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Behavioral ecology of reproduction in the pomacanthid angelfish, Centropyge potteri
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|Title:||Behavioral ecology of reproduction in the pomacanthid angelfish, Centropyge potteri|
|Authors:||Lutnesky, Marvin M.F.|
|Abstract:||The Hawaiian angelfish, Centropyge potteri, was used as a model system to develop and test hypotheses regarding the integration of stimuli from both physical and social environments into reproductive strategies; specifically the social control of sex change, and temporal patterns of mating. Prerequisite to these topics are descriptions of sexual dimorphism and dichromatism, and protogynous sex change. These descriptions include differences between the sexes in meristics, morphometries, and color pattern; a field-test of identification of the sexes; and histological descriptions of the gonads. Encounter-rate models are developed for territorial-haremic fishes. They show how a combination of social-group composition and density may form predictable patterns of contact between social-group members. The patterns of contact are asserted as cues for sex change. The models are tested with S;. potteri by demonstrating that encounters with smaller fish are needed for sex change, encounters with larger fish prevent sex change, and changing the density of a social group alters encounter rates and can induce sex change. Sex change is associated with conditions that yield high smaller-fish encounter, and low larger-fish encounter, for the sex-change candidate. A temporal-threshold model of polygynous mating (TMPM) is developed. This model shows how females that mate with polygynous males may offset polygyny costs by mating during less advantageous times for which fewer females compete. The model's potential for broad applicability is shown to be worthy of study with examples from African elephants and C. potteri. The TMPM is empirically tested using C. potteri. Females compete for mating order. Competition results in a larger variance in daily time of mating, independent of the time required for mating, when females are in a larger group. Females probably disperse mating in time to avoid polygyny costs, including interference by competing females. These results were a priori predictions of the TMPM. The conclusion is that information from both physical and social environments is integrated into C. potteri reproductive strategies. In this way females may minimize potential costs associated with changing sex, and reproducing in a polygynous mating system.|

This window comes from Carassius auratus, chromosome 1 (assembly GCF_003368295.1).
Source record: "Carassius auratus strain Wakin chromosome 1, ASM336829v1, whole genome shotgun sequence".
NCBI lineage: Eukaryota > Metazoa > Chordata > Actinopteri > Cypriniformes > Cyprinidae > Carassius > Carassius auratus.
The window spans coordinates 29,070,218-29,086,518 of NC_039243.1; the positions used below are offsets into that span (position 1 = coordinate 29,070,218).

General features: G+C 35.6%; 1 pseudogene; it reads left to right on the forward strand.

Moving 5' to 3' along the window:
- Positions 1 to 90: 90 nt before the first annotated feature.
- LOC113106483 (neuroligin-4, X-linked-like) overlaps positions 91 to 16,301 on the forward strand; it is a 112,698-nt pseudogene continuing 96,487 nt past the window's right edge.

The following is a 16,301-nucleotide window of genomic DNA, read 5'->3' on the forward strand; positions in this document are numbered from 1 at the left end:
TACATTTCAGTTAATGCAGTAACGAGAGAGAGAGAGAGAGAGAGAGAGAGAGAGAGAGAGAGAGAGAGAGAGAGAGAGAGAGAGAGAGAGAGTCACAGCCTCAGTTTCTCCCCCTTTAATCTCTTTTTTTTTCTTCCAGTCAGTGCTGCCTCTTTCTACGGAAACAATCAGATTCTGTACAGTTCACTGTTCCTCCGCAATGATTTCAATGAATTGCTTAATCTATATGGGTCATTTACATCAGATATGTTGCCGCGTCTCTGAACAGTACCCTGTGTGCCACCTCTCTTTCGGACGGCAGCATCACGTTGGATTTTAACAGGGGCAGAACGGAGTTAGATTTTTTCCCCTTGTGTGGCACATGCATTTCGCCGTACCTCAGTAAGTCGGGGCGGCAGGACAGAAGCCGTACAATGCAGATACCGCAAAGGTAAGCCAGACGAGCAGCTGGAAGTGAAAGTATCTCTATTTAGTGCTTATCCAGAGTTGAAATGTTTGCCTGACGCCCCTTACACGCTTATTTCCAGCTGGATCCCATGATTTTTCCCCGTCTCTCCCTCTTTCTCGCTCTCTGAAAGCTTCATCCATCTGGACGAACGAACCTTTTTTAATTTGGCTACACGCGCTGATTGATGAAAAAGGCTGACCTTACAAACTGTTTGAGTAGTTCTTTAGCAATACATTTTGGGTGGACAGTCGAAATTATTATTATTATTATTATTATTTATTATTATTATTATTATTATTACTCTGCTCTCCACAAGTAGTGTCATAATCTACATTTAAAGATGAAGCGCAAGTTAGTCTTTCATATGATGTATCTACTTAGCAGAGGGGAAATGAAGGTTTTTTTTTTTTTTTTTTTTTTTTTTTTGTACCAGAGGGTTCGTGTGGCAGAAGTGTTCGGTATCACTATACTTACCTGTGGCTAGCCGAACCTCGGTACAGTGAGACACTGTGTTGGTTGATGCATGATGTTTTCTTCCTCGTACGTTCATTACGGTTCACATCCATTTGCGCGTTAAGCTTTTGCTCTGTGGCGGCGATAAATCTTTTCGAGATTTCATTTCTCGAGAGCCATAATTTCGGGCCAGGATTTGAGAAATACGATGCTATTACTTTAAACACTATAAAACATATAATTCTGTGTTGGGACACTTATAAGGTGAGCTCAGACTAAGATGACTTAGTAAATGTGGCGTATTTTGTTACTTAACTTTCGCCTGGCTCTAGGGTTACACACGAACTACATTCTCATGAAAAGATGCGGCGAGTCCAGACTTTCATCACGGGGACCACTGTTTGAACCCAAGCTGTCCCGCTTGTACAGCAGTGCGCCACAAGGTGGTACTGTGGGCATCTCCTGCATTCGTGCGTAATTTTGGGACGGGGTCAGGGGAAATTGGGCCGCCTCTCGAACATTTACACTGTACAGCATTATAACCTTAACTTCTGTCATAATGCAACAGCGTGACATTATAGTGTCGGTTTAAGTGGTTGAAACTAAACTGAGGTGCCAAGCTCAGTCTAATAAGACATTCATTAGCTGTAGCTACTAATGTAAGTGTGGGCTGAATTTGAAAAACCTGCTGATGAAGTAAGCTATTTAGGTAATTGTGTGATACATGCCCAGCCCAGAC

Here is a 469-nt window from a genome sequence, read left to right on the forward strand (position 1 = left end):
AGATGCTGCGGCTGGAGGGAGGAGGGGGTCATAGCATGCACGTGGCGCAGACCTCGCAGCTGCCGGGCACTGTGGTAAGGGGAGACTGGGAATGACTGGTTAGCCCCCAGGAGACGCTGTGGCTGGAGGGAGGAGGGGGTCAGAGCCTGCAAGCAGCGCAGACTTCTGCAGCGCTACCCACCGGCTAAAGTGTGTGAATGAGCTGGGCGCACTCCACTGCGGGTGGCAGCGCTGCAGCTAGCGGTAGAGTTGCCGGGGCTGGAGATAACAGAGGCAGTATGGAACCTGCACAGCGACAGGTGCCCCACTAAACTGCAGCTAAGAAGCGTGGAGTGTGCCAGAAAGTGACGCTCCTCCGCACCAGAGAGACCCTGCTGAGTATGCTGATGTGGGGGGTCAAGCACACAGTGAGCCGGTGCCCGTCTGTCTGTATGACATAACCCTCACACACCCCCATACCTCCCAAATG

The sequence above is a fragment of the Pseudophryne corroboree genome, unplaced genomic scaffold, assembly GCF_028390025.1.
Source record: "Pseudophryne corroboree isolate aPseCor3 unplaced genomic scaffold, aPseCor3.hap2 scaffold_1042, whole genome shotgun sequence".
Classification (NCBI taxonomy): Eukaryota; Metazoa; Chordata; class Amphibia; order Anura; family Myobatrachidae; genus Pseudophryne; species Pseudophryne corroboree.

|Description:||Thesis (Ph. D.)--University of Hawaii at Manoa, 1992.|
Includes bibliographical references (leaves 143-155)
xii, 155 leaves, bound ill. 29 cm
|Rights:||All UHM dissertations and theses are protected by copyright. They may be viewed from this source for any purpose, but reproduction or distribution in any format is prohibited without written permission from the copyright owner.|
|Appears in Collections:||Ph.D. - Zoology|
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